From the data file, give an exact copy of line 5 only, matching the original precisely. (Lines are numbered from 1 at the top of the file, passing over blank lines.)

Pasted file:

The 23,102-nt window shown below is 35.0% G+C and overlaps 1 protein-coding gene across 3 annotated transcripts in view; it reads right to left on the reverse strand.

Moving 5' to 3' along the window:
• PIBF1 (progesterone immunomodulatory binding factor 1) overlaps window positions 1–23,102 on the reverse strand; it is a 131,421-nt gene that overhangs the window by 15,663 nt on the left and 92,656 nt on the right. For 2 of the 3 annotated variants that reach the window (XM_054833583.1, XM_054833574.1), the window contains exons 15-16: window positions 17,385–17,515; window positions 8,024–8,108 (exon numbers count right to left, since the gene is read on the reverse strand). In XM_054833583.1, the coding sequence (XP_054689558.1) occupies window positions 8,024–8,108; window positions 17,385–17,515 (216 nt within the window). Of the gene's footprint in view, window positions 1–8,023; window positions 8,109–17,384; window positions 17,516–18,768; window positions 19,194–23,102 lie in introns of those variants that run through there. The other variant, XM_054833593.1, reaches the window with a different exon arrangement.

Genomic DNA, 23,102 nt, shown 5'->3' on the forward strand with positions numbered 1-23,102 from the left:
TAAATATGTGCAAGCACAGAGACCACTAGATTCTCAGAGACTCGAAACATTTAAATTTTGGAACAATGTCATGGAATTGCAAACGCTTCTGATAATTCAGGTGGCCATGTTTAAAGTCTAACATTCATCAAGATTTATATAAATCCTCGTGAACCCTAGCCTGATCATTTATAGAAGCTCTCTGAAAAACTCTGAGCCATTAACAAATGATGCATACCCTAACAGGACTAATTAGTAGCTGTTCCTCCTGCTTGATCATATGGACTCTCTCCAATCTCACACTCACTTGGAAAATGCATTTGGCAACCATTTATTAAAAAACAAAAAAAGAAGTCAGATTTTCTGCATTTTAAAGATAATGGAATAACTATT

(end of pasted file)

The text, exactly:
TAAATATGTGCAAGCACAGAGACCACTAGATTCTCAGAGACTCGAAACATTTAAATTTTGGAACAATGTCATGGAATTGCAAACGCTTCTGATAATTCAGGTGGCCATGTTTAAAGTCTAACATTCATCAAGATTTATATAAATCCTCGTGAACCCTAGCCTGATCATTTATAGAAGCTCTCTGAAAAACTCTGAGCCATTAACAAATGATGCATACCCTAACAGGACTAATTAGTAGCTGTTCCTCCTGCTTGATCATATGGACTCTCTCCAATCTCACACTCACTTGGAAAATGCATTTGGCAACCATTTATTAAAAAACAAAAAAAGAAGTCAGATTTTCTGCATTTTAAAGATAATGGAATAACTATT